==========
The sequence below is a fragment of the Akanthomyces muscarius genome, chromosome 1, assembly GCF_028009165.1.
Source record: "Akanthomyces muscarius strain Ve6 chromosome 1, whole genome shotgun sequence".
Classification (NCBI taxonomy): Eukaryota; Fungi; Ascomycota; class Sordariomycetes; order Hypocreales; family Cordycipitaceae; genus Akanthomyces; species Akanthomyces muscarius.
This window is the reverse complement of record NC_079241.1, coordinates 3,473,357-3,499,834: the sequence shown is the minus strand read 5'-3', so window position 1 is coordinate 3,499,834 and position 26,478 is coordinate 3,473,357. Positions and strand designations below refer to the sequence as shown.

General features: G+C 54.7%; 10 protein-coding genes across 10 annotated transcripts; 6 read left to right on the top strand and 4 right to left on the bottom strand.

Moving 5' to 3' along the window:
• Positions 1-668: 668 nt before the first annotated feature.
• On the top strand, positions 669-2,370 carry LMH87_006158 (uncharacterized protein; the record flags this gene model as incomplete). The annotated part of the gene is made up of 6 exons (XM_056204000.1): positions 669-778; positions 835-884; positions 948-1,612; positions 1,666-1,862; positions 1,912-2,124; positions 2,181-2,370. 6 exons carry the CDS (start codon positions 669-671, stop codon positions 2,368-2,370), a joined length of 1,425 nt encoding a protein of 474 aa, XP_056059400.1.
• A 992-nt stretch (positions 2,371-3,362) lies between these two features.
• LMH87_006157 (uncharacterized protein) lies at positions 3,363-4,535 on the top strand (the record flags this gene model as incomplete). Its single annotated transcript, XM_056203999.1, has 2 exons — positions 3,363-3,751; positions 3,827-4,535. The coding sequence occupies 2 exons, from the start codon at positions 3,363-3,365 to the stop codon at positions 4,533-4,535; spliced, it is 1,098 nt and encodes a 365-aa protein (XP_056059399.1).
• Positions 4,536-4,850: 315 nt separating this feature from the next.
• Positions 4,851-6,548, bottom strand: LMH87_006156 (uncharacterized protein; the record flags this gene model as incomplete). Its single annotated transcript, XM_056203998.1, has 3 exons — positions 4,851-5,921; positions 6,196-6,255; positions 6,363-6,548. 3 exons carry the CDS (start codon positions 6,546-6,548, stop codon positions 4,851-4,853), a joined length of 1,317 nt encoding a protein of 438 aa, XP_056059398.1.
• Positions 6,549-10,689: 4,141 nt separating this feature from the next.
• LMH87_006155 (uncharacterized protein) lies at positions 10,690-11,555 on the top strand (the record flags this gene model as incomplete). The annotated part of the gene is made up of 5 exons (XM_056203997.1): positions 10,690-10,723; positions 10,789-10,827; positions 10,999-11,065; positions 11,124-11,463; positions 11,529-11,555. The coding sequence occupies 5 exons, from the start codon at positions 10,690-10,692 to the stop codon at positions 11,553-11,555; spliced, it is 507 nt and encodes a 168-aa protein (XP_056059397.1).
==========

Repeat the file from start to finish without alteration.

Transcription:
The sequence below is a fragment of the Akanthomyces muscarius genome, chromosome 1, assembly GCF_028009165.1.
Source record: "Akanthomyces muscarius strain Ve6 chromosome 1, whole genome shotgun sequence".
Classification (NCBI taxonomy): Eukaryota; Fungi; Ascomycota; class Sordariomycetes; order Hypocreales; family Cordycipitaceae; genus Akanthomyces; species Akanthomyces muscarius.
This window is the reverse complement of record NC_079241.1, coordinates 3,473,357-3,499,834: the sequence shown is the minus strand read 5'-3', so window position 1 is coordinate 3,499,834 and position 26,478 is coordinate 3,473,357. Positions and strand designations below refer to the sequence as shown.

General features: G+C 54.7%; 10 protein-coding genes across 10 annotated transcripts; 6 read left to right on the top strand and 4 right to left on the bottom strand.

Moving 5' to 3' along the window:
• Positions 1-668: 668 nt before the first annotated feature.
• On the top strand, positions 669-2,370 carry LMH87_006158 (uncharacterized protein; the record flags this gene model as incomplete). The annotated part of the gene is made up of 6 exons (XM_056204000.1): positions 669-778; positions 835-884; positions 948-1,612; positions 1,666-1,862; positions 1,912-2,124; positions 2,181-2,370. 6 exons carry the CDS (start codon positions 669-671, stop codon positions 2,368-2,370), a joined length of 1,425 nt encoding a protein of 474 aa, XP_056059400.1.
• A 992-nt stretch (positions 2,371-3,362) lies between these two features.
• LMH87_006157 (uncharacterized protein) lies at positions 3,363-4,535 on the top strand (the record flags this gene model as incomplete). Its single annotated transcript, XM_056203999.1, has 2 exons — positions 3,363-3,751; positions 3,827-4,535. The coding sequence occupies 2 exons, from the start codon at positions 3,363-3,365 to the stop codon at positions 4,533-4,535; spliced, it is 1,098 nt and encodes a 365-aa protein (XP_056059399.1).
• Positions 4,536-4,850: 315 nt separating this feature from the next.
• Positions 4,851-6,548, bottom strand: LMH87_006156 (uncharacterized protein; the record flags this gene model as incomplete). Its single annotated transcript, XM_056203998.1, has 3 exons — positions 4,851-5,921; positions 6,196-6,255; positions 6,363-6,548. 3 exons carry the CDS (start codon positions 6,546-6,548, stop codon positions 4,851-4,853), a joined length of 1,317 nt encoding a protein of 438 aa, XP_056059398.1.
• Positions 6,549-10,689: 4,141 nt separating this feature from the next.
• LMH87_006155 (uncharacterized protein) lies at positions 10,690-11,555 on the top strand (the record flags this gene model as incomplete). The annotated part of the gene is made up of 5 exons (XM_056203997.1): positions 10,690-10,723; positions 10,789-10,827; positions 10,999-11,065; positions 11,124-11,463; positions 11,529-11,555. The coding sequence occupies 5 exons, from the start codon at positions 10,690-10,692 to the stop codon at positions 11,553-11,555; spliced, it is 507 nt and encodes a 168-aa protein (XP_056059397.1).